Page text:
Venezuela's Foreign Policy
By Daniel Duquenal
22.12.04 | Foreign
policy considerations do not need to be very complicated. If one were
to consider foreign policy as based on the type of alliances and trade
deals that are supposed to guarantee a maximum of safety for one
country, and a maximum of prosperity for its inhabitants, Venezuela
natural and principal partnership would be with the United States, with
essential side links toward Colombia, the Caribbean and to a lesser
extent the rest of South America. Europe would be a purveyor of
luxuries and Asia of electronics. Why?
As the geographically closest supplier of oil after Mexico and Canada, Venezuela could negotiate tightly with the US to get a good deal on other import-export matters besides barrels of oil.
Colombia is the only neighbor with whom we can trade easily and its agricultural vocation suits Venezuela who is less gifted on this respect.
The Caribbean is the Venezuelan mare nostrum. We can supply it with tourists and feed stuff so they can buy our gas and energy with what the other tourists bring.
All of these with minimum transportation costs, a common language (English is spoken by all business people).
Now, before I criticize Chavez foreign policy I must say that this very simplified scenario was never seriously considered. Past governments were only too happy to bicker with Colombia when the internal situation was tense. The US was never considered a potential partner but rather a wanna-be colonial power, who too often gave the natives reasons to be weary.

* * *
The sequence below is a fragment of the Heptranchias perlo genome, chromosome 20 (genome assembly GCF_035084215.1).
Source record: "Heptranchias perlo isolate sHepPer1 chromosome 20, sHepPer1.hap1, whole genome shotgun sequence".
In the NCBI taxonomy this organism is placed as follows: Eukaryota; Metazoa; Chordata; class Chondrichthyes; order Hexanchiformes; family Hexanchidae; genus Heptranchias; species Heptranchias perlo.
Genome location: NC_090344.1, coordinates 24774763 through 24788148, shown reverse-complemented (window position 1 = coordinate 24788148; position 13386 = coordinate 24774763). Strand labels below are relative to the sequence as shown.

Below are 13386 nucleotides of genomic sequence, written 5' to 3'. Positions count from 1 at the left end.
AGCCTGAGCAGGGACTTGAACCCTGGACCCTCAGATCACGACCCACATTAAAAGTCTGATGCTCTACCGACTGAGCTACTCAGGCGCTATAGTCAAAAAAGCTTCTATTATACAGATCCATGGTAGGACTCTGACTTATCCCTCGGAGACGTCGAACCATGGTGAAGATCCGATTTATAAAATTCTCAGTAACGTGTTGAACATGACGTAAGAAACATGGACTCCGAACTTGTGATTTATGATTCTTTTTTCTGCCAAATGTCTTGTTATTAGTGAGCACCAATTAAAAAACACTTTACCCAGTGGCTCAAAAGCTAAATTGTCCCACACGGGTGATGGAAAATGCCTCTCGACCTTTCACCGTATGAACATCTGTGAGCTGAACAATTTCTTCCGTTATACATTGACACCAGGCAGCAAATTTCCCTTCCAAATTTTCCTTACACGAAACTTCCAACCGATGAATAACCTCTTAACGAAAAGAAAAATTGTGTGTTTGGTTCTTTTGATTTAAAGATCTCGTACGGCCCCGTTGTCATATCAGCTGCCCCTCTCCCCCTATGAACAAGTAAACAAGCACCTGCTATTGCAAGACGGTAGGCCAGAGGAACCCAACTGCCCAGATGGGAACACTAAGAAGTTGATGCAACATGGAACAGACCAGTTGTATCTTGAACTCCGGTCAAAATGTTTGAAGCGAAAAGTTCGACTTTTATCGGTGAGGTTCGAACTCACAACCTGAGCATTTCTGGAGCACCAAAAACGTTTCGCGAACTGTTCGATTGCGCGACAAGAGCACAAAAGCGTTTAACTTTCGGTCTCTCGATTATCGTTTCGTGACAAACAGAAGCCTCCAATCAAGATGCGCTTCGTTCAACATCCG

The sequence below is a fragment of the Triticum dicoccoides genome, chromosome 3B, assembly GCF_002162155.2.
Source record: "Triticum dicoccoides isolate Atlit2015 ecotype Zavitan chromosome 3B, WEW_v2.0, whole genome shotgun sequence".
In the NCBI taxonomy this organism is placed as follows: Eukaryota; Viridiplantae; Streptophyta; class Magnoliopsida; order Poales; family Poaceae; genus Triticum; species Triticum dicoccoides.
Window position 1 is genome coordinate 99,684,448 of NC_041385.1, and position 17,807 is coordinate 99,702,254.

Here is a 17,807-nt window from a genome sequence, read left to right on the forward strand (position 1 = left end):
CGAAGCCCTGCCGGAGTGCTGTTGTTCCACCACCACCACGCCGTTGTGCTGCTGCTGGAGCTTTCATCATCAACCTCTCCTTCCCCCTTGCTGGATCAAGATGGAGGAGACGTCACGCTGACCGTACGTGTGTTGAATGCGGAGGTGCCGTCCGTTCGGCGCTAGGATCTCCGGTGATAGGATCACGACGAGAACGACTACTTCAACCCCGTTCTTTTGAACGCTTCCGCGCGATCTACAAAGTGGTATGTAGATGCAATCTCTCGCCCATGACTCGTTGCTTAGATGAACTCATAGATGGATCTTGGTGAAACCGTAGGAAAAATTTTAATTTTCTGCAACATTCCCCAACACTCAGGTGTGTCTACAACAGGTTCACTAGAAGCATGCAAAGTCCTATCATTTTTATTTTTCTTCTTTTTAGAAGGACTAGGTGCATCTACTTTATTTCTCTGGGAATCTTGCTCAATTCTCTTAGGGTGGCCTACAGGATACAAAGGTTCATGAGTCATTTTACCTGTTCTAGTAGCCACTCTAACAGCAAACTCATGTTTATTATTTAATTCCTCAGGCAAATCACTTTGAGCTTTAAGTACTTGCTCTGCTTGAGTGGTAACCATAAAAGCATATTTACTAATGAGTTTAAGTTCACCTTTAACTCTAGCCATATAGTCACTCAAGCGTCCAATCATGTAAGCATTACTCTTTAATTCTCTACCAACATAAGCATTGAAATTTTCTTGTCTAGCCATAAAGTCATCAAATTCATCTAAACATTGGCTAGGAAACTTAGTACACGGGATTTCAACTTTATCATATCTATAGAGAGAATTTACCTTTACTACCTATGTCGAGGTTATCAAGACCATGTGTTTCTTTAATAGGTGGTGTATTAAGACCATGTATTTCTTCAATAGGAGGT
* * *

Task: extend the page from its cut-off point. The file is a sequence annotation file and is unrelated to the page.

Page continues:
But what Chavez is doing now makes no sense for Venezuela. It might not even make sense for him.
Relations with Colombia have been tense since he reached office and the only reason they keep going on is simply because it is too important a source of feed stuff for Venezuela, because there is a too long a tradition of textile and manufactured goods imports that Venezuela is just unable to produce for the time being.
Relations with the US are strictly based on sending oil there faithfully so that the US does not look too much Venezuela's side while Chavez does his revolution. Right now the government makes every possible effort to find new clients even if costs are higher. And any supplier different from the US is more than welcome.
The Caribbean is a mess. Oil is used to browbeat any country that is not supporting Chavez adventures, in an aggressive role unheard of from Venezuela since democracy came in 1958. Venezuela is behaving worse than an Empirelet there. Cuba has become the tutelary agent of Chavez and thus Venezuela foreign policy is pretty much aligned with Castro's wishes.